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Problems in Interpreting Unusually Large Burrows

  • Richard G. Bromley
  • H. Allen Curran
  • Robert W. Frey
  • Raymond C. Gutschick
  • Lee J. Suttner

Synopsis

Although marine burrows of unusually large dimensions have long been known in certain areas, they are probably much more widespread in the rock record than is generally recognized. Such burrows constitute a heterogeneous group, having little in common other than “exceptional” size. Yet their size alone unites them in difficulty of interpretation: e.g., densely spaced?dwelling burrows or combined dwelling-escape burrows as much as 12 cm in diameter and 5 m long; vertical dwelling burrows only 0.5 cm in diameter but up to 9 m long; possible escape structures as much as 24 cm in diameter and 3 m long, subsequently penetrated in some cases by secondary burrow-like structures.

Numerous special problems are encountered in the study and interpretation of burrows of these extreme dimensions: (1) field exposure and accessibility, so that the full extent, or a large part, of the structures can be studied; (2) preservation of the burrows in continuity, not merely in places where they pass through certain beds or within concretion horizons; (3) the “fossilization barrier”; our knowledge of comparable modern structures of similar dimensions or of the animals responsible for them is negligible; and (4) the possibility that certain of these unusual structures were formed by physical rather than organic processes; again, our criteria for comparisons are limited.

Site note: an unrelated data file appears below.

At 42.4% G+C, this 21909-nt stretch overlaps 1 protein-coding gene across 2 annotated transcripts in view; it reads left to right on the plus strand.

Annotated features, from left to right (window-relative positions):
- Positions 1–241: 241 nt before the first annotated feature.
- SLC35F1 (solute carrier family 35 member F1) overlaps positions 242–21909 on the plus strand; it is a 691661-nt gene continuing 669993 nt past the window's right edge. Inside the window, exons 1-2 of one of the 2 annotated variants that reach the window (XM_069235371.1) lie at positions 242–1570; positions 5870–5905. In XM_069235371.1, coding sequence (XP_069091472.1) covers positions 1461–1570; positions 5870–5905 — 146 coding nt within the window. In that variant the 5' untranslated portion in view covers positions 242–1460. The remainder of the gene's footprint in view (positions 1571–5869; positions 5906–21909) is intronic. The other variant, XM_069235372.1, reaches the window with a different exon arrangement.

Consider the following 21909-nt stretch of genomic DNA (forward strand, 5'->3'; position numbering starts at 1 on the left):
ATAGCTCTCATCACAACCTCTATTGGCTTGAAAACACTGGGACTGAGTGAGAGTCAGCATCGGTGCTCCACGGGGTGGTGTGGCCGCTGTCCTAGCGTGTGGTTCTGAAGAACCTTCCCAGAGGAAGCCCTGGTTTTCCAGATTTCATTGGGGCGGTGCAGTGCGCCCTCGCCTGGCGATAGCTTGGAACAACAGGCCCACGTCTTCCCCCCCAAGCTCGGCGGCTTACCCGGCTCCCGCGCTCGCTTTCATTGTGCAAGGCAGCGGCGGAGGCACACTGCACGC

The examples selected by us—from the Permian of Montana, Idaho, and Wyoming, the Cretaceous and Paleocene of northwestern Europe, and the Pleistocene of North Carolina—are intended primarily (1) to call additional attention to such intriguing structures, and (2) to illustrate some of the problems involved in interpreting their origin and function. Hopefully, future work will solve many of these problems.

Keywords

Trace Fossil Barrier Island Clay Lining Burrow Wall Vertical Burrow 
These keywords were added by machine and not by the authors. This process is experimental and the keywords may be updated as the learning algorithm improves.

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Copyright information

© Springer-Verlag New York Inc. 1975

Authors and Affiliations

  • Richard G. Bromley
    • 1
  • H. Allen Curran
    • 2
  • Robert W. Frey
    • 3
  • Raymond C. Gutschick
    • 4
  • Lee J. Suttner
    • 5
  1. 1.Institut for historisk Geologi og PalæontologiKøbenhavns UniversitetKøbenhavnDenmark
  2. 2.Department of GeologySmith College NorthamptonUSA
  3. 3.Department of GeologyUniversity of GeorgiaAthensUSA
  4. 4.Department of Earth SciencesUniversity of Notre DameNotre DameUSA
  5. 5.Department of GeologyIndiana University BloomingtonUSA

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